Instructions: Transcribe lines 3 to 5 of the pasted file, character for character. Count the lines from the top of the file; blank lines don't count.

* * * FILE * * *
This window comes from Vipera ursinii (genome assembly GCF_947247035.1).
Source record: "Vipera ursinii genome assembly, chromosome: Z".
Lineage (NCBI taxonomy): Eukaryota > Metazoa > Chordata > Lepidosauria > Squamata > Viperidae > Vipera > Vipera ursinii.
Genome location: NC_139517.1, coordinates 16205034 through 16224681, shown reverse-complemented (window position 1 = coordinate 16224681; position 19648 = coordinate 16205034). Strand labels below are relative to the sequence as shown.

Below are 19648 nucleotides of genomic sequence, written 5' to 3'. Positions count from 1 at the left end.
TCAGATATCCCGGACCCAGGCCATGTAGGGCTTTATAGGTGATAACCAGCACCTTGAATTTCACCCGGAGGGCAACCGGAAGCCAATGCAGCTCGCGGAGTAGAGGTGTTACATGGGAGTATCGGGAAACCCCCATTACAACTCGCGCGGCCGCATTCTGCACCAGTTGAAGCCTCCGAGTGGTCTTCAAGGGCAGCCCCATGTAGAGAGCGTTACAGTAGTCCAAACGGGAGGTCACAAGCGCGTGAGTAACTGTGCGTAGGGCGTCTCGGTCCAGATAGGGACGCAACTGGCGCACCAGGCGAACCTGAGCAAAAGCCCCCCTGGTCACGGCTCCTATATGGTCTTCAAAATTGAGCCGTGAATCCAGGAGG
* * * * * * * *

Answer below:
Lineage (NCBI taxonomy): Eukaryota > Metazoa > Chordata > Lepidosauria > Squamata > Viperidae > Vipera > Vipera ursinii.
Genome location: NC_139517.1, coordinates 16205034 through 16224681, shown reverse-complemented (window position 1 = coordinate 16224681; position 19648 = coordinate 16205034). Strand labels below are relative to the sequence as shown.

Below are 19648 nucleotides of genomic sequence, written 5' to 3'. Positions count from 1 at the left end.